The Symphony for Organ No. 6 (Symphonie VI pour orgue) in G minor, Op. 42, No. 2, is an organ symphony by Charles-Marie Widor. Completed in 1878, the composer premiered it at the Palais du Trocadéro as part of the Paris World Exhibition. It was first published by Hamelle in 1879, together with the famous Symphony for Organ No. 5.
|Organ symphony by Charles-Marie Widor|
|English||Symphony for Organ No. 6|
|Performed||24 August 1878 Paris:|
Widor composed the work, one of ten organ symphonies, when he was organist at Saint-Sulpice, a post he held from 1870. The church features a main organ by Aristide Cavaillé-Coll which inspired the composer who wrote "If I had not experienced the seduction of these timbres or the mystical attraction of this wave of sound, I would never have written organ music." Widor's first four symphonies were published by J. Maho in 1872 as his Op. 13. The two following symphonies were published as his Op. 42 in 1879 by Julien Hamelle, Maho's successor. They were reprinted in 1887, now with the revised first four, and the new No. VII and VIII, with a foreword by the composer regarding "the style, the procedures of registration and the signs". Widor often revised his works several times even after publication.
Widor probably composed the Symphonie VI between his return from a visit to Bayreuth in 1876, where he attended the first Bayreuth Festival, presenting the first performance of Wagner's Der Ring des Nibelungen, and the summer of 1878. He premiered it for the inauguration of a Cavaillé-Coll organ at the Palais du Trocadéro in Paris on 24 August 1878 as part of the Paris World Exhibition.
Structure and musicEdit
The work is structured in five movements:
Widor's organ symphonies are not as much a structural unit, but extended suites with orchestral sound. He wrote: "The modern organ is thus symphonic in essence. The new instrument demands a new language, an ideal differing from scholastic polyphony."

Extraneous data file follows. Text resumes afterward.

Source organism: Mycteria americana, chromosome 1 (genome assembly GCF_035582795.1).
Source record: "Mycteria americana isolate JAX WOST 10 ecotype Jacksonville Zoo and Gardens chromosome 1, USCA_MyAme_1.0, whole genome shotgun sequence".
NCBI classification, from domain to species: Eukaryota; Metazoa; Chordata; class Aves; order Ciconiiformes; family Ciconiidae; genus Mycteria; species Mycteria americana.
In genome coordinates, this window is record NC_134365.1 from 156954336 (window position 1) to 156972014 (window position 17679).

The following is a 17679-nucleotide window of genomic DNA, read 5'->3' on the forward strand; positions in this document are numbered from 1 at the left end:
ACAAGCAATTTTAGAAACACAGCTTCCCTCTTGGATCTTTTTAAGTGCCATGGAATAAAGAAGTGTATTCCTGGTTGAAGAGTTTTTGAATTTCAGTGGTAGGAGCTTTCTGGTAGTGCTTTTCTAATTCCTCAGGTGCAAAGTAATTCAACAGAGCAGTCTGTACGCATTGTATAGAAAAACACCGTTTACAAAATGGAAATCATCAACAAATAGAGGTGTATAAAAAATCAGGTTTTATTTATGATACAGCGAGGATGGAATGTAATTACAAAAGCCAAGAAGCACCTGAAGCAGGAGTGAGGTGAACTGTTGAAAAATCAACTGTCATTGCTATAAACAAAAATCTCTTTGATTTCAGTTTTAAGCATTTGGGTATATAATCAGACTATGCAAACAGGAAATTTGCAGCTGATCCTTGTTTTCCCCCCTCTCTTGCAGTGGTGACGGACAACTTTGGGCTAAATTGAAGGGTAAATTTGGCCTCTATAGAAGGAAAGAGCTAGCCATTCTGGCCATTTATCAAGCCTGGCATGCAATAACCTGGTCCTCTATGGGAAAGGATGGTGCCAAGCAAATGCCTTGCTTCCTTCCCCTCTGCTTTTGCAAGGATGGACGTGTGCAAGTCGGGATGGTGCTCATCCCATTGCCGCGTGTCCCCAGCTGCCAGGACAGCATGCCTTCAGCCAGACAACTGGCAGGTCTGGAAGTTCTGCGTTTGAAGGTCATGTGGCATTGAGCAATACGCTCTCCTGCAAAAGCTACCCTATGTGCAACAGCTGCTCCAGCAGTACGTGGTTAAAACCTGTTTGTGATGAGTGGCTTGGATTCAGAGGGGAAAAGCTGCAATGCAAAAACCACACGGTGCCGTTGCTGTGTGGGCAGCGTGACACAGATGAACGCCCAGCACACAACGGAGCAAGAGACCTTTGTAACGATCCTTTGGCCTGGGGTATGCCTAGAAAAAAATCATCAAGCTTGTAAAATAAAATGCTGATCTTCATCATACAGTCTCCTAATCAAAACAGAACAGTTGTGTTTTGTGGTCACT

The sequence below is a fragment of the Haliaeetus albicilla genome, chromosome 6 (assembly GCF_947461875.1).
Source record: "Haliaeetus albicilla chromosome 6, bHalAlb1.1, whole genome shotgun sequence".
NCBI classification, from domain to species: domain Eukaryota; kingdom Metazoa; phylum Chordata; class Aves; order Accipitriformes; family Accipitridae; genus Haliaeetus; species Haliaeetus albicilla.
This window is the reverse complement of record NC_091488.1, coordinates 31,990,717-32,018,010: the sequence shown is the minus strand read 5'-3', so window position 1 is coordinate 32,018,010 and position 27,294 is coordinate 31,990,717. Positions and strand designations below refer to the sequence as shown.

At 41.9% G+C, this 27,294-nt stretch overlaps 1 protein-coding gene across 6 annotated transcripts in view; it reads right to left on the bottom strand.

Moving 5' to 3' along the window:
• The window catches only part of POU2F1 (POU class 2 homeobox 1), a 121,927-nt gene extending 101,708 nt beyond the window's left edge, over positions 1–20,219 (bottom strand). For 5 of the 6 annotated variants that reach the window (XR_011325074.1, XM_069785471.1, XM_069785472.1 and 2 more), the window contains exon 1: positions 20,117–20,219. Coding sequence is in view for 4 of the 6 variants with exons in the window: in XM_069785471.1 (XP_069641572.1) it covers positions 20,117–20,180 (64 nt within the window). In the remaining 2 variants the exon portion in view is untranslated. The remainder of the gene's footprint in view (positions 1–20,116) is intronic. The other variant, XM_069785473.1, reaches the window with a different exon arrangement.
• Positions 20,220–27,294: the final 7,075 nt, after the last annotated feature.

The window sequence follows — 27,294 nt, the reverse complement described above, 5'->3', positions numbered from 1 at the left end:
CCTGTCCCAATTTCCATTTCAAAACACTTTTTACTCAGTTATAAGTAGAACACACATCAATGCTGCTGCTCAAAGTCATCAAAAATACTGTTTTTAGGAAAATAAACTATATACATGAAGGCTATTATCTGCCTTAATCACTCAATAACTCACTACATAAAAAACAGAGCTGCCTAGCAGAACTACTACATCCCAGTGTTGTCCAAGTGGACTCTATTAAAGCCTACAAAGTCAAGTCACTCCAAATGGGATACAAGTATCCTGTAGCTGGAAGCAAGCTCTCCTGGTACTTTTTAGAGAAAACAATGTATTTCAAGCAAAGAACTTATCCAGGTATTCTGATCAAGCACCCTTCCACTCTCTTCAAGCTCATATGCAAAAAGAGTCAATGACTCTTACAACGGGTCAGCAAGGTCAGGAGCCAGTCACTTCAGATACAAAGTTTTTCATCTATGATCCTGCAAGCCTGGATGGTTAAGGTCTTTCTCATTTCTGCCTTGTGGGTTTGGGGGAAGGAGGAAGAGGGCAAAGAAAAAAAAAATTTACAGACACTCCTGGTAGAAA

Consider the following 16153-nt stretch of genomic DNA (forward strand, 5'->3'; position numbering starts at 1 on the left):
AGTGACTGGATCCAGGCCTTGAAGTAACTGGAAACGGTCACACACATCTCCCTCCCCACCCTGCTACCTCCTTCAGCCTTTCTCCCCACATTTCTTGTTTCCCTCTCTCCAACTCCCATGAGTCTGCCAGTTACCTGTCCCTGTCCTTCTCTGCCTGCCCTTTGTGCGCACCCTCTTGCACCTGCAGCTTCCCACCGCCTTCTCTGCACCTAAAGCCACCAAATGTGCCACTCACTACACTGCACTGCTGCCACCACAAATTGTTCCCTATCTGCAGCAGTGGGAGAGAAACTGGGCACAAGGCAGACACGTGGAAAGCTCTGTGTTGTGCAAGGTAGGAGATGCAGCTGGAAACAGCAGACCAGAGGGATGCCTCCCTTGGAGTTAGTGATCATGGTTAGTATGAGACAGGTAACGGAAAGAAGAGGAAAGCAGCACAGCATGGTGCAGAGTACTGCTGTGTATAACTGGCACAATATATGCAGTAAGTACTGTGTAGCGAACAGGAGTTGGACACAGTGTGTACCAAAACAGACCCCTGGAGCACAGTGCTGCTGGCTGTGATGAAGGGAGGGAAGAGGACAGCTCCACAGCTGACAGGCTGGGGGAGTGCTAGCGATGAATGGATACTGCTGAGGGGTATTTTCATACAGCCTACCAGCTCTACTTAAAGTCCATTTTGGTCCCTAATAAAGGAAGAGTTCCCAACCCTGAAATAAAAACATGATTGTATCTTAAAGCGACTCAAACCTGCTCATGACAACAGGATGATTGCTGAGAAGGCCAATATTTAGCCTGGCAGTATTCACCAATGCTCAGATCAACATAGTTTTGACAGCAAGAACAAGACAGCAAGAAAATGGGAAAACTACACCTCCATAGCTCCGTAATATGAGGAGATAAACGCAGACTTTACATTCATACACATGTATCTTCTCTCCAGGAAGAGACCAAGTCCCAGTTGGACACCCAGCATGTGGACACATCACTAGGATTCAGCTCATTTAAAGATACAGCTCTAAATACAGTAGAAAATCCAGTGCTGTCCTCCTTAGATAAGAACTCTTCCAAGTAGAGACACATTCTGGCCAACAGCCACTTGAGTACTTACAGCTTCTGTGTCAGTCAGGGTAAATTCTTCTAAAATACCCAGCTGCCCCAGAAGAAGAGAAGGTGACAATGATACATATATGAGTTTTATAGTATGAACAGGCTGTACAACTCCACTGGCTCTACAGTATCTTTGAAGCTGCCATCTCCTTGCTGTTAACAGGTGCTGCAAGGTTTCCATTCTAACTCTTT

The first movement introduces a chorale-like theme, and expands in both sonata form and variations. A recitative-episode becomes a second theme. The second movement, in three sections, present "sensual chromaticism", with a registration of "Gambes et Voix célestes". According to Albert Schweitzer, it was inspired by Wagner's music heard in Bayreuth. The third movement serves as a scherzo. Three voices receive a specific sound by the registration "Anches et cornets de 4 et de 8", like the grand jeu of the classical French organ school. The fourth movement has a lengthy theme, of which several motifs are derived. The fifth movement is a sonata-rondo, culminating in a "tumultuous coda".
- Charles-Marie Widor (1844–1937) / Organ Symphony No.5, Op.42, No.1 / Organ Symphony No.6, Op.42, No.2, Colin Walsh, organ of Lincoln Cathedral built by Father Henry Willis in 1898 (2005)
- Charles-Marie Widor (1844–1937) / Organ Symphony No.6, Op.42, No.2 / Organ Symphony No.5, Op.42, No.1, Joseph Nolan, organ of L’église de la Madeleine, Paris, by Cavaillé-Coll (2011)
- Koch, Georg (2015). "Charles-Marie Widor / Symphonie VI / op. 42/2" (PDF). Carus-Verlag. pp. VI–VIII. Retrieved 14 July 2018.
- France, John (September 2006). "Charles-Marie Widor (1844–1937) / Organ Symphony No.5, Op.42, No.1 / Organ Symphony No.6, Op.42, No.2". musicweb-international.com. Retrieved 20 July 2018.
- Clements, John (July 2012). "Charles-Marie Widor (1844–1937) / Organ Symphony No.6, Op.42, No.2 / Organ Symphony No.5, Op.42, No.1". musicweb-international.com. Retrieved 20 July 2018.
- Organ Symphony No.6, Op.42 No.2 (Widor, Charles-Marie): Scores at the International Music Score Library Project
- Widor Organ Symphonies Gramophone 1989